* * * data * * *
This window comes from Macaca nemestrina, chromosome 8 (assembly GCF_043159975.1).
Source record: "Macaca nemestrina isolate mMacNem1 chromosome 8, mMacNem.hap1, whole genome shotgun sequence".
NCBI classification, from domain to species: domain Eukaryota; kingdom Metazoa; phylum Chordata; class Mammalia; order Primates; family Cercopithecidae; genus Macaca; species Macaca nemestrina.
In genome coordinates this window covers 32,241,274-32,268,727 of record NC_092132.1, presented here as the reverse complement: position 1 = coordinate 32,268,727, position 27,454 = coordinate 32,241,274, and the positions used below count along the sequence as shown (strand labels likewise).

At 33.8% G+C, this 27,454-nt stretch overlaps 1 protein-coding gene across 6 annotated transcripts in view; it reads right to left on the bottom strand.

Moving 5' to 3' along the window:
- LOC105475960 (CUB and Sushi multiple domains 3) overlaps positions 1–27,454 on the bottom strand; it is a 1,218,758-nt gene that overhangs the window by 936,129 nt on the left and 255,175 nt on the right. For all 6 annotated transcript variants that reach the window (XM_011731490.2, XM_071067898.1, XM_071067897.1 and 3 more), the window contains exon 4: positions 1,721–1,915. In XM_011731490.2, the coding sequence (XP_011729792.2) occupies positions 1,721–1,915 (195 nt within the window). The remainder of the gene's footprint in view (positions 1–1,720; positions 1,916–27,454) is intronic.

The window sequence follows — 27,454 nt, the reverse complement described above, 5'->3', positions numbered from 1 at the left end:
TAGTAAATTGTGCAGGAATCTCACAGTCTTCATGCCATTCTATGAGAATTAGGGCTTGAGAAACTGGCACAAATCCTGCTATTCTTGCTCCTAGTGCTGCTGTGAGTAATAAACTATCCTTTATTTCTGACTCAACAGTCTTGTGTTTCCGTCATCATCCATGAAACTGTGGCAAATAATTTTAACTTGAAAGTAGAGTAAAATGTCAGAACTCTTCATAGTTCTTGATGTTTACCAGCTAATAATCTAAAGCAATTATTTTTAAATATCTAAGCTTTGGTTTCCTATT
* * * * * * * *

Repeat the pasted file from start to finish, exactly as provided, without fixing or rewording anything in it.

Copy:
This window comes from Macaca nemestrina, chromosome 8 (assembly GCF_043159975.1).
Source record: "Macaca nemestrina isolate mMacNem1 chromosome 8, mMacNem.hap1, whole genome shotgun sequence".
NCBI classification, from domain to species: domain Eukaryota; kingdom Metazoa; phylum Chordata; class Mammalia; order Primates; family Cercopithecidae; genus Macaca; species Macaca nemestrina.
In genome coordinates this window covers 32,241,274-32,268,727 of record NC_092132.1, presented here as the reverse complement: position 1 = coordinate 32,268,727, position 27,454 = coordinate 32,241,274, and the positions used below count along the sequence as shown (strand labels likewise).

At 33.8% G+C, this 27,454-nt stretch overlaps 1 protein-coding gene across 6 annotated transcripts in view; it reads right to left on the bottom strand.

Moving 5' to 3' along the window:
- LOC105475960 (CUB and Sushi multiple domains 3) overlaps positions 1–27,454 on the bottom strand; it is a 1,218,758-nt gene that overhangs the window by 936,129 nt on the left and 255,175 nt on the right. For all 6 annotated transcript variants that reach the window (XM_011731490.2, XM_071067898.1, XM_071067897.1 and 3 more), the window contains exon 4: positions 1,721–1,915. In XM_011731490.2, the coding sequence (XP_011729792.2) occupies positions 1,721–1,915 (195 nt within the window). The remainder of the gene's footprint in view (positions 1–1,720; positions 1,916–27,454) is intronic.

The window sequence follows — 27,454 nt, the reverse complement described above, 5'->3', positions numbered from 1 at the left end:
TAGTAAATTGTGCAGGAATCTCACAGTCTTCATGCCATTCTATGAGAATTAGGGCTTGAGAAACTGGCACAAATCCTGCTATTCTTGCTCCTAGTGCTGCTGTGAGTAATAAACTATCCTTTATTTCTGACTCAACAGTCTTGTGTTTCCGTCATCATCCATGAAACTGTGGCAAATAATTTTAACTTGAAAGTAGAGTAAAATGTCAGAACTCTTCATAGTTCTTGATGTTTACCAGCTAATAATCTAAAGCAATTATTTTTAAATATCTAAGCTTTGGTTTCCTATT